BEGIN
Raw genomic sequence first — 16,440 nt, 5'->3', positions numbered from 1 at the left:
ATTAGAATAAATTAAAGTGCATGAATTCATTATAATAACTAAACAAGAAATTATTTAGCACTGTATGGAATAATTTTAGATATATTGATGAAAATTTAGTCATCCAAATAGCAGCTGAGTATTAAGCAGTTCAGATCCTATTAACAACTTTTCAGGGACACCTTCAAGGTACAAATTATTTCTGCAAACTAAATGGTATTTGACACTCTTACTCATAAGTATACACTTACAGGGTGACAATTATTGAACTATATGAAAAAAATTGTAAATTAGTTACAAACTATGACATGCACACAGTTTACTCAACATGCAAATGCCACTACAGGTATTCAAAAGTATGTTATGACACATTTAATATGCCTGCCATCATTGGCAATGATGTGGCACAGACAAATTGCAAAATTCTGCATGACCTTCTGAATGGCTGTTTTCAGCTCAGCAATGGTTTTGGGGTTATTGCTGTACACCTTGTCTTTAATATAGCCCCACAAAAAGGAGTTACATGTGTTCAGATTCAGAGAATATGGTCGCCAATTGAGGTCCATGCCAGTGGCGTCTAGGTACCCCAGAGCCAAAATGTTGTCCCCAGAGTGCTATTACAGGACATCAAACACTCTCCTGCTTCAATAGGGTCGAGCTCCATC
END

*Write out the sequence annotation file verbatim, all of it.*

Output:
Raw genomic sequence first — 16,440 nt, 5'->3', positions numbered from 1 at the left:
ATTAGAATAAATTAAAGTGCATGAATTCATTATAATAACTAAACAAGAAATTATTTAGCACTGTATGGAATAATTTTAGATATATTGATGAAAATTTAGTCATCCAAATAGCAGCTGAGTATTAAGCAGTTCAGATCCTATTAACAACTTTTCAGGGACACCTTCAAGGTACAAATTATTTCTGCAAACTAAATGGTATTTGACACTCTTACTCATAAGTATACACTTACAGGGTGACAATTATTGAACTATATGAAAAAAATTGTAAATTAGTTACAAACTATGACATGCACACAGTTTACTCAACATGCAAATGCCACTACAGGTATTCAAAAGTATGTTATGACACATTTAATATGCCTGCCATCATTGGCAATGATGTGGCACAGACAAATTGCAAAATTCTGCATGACCTTCTGAATGGCTGTTTTCAGCTCAGCAATGGTTTTGGGGTTATTGCTGTACACCTTGTCTTTAATATAGCCCCACAAAAAGGAGTTACATGTGTTCAGATTCAGAGAATATGGTCGCCAATTGAGGTCCATGCCAGTGGCGTCTAGGTACCCCAGAGCCAAAATGTTGTCCCCAGAGTGCTATTACAGGACATCAAACACTCTCCTGCTTCAATAGGGTCGAGCTCCATC